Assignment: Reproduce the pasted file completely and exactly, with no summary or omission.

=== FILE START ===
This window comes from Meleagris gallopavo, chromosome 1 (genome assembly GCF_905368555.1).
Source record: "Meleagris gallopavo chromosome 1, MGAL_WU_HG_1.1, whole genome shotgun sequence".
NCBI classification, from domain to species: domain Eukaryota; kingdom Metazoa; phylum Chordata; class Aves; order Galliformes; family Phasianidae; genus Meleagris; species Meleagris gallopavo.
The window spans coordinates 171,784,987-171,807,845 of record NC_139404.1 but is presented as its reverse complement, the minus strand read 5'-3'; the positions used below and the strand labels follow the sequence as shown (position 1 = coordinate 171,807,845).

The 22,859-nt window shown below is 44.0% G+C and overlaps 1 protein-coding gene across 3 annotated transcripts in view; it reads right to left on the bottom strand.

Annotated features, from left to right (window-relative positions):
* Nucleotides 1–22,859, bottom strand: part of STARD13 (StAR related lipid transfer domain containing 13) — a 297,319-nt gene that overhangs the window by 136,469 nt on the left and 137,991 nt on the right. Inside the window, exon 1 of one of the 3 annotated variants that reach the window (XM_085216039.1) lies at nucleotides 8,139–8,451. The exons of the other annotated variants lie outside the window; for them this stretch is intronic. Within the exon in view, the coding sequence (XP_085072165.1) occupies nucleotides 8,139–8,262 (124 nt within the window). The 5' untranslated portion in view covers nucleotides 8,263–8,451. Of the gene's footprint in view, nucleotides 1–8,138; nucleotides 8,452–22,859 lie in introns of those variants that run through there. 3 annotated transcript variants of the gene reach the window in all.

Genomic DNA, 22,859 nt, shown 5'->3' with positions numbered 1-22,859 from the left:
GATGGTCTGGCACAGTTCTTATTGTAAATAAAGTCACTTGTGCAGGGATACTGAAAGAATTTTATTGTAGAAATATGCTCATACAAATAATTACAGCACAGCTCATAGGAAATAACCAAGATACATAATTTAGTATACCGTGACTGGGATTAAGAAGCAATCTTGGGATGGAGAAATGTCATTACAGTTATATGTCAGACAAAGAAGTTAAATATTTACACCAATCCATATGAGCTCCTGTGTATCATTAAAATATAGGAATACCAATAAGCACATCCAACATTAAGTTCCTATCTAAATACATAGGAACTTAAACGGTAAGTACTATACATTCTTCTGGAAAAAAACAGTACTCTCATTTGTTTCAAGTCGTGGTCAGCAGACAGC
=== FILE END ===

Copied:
This window comes from Meleagris gallopavo, chromosome 1 (genome assembly GCF_905368555.1).
Source record: "Meleagris gallopavo chromosome 1, MGAL_WU_HG_1.1, whole genome shotgun sequence".
NCBI classification, from domain to species: domain Eukaryota; kingdom Metazoa; phylum Chordata; class Aves; order Galliformes; family Phasianidae; genus Meleagris; species Meleagris gallopavo.
The window spans coordinates 171,784,987-171,807,845 of record NC_139404.1 but is presented as its reverse complement, the minus strand read 5'-3'; the positions used below and the strand labels follow the sequence as shown (position 1 = coordinate 171,807,845).

The 22,859-nt window shown below is 44.0% G+C and overlaps 1 protein-coding gene across 3 annotated transcripts in view; it reads right to left on the bottom strand.

Annotated features, from left to right (window-relative positions):
* Nucleotides 1–22,859, bottom strand: part of STARD13 (StAR related lipid transfer domain containing 13) — a 297,319-nt gene that overhangs the window by 136,469 nt on the left and 137,991 nt on the right. Inside the window, exon 1 of one of the 3 annotated variants that reach the window (XM_085216039.1) lies at nucleotides 8,139–8,451. The exons of the other annotated variants lie outside the window; for them this stretch is intronic. Within the exon in view, the coding sequence (XP_085072165.1) occupies nucleotides 8,139–8,262 (124 nt within the window). The 5' untranslated portion in view covers nucleotides 8,263–8,451. Of the gene's footprint in view, nucleotides 1–8,138; nucleotides 8,452–22,859 lie in introns of those variants that run through there. 3 annotated transcript variants of the gene reach the window in all.

Genomic DNA, 22,859 nt, shown 5'->3' with positions numbered 1-22,859 from the left:
GATGGTCTGGCACAGTTCTTATTGTAAATAAAGTCACTTGTGCAGGGATACTGAAAGAATTTTATTGTAGAAATATGCTCATACAAATAATTACAGCACAGCTCATAGGAAATAACCAAGATACATAATTTAGTATACCGTGACTGGGATTAAGAAGCAATCTTGGGATGGAGAAATGTCATTACAGTTATATGTCAGACAAAGAAGTTAAATATTTACACCAATCCATATGAGCTCCTGTGTATCATTAAAATATAGGAATACCAATAAGCACATCCAACATTAAGTTCCTATCTAAATACATAGGAACTTAAACGGTAAGTACTATACATTCTTCTGGAAAAAAACAGTACTCTCATTTGTTTCAAGTCGTGGTCAGCAGACAGC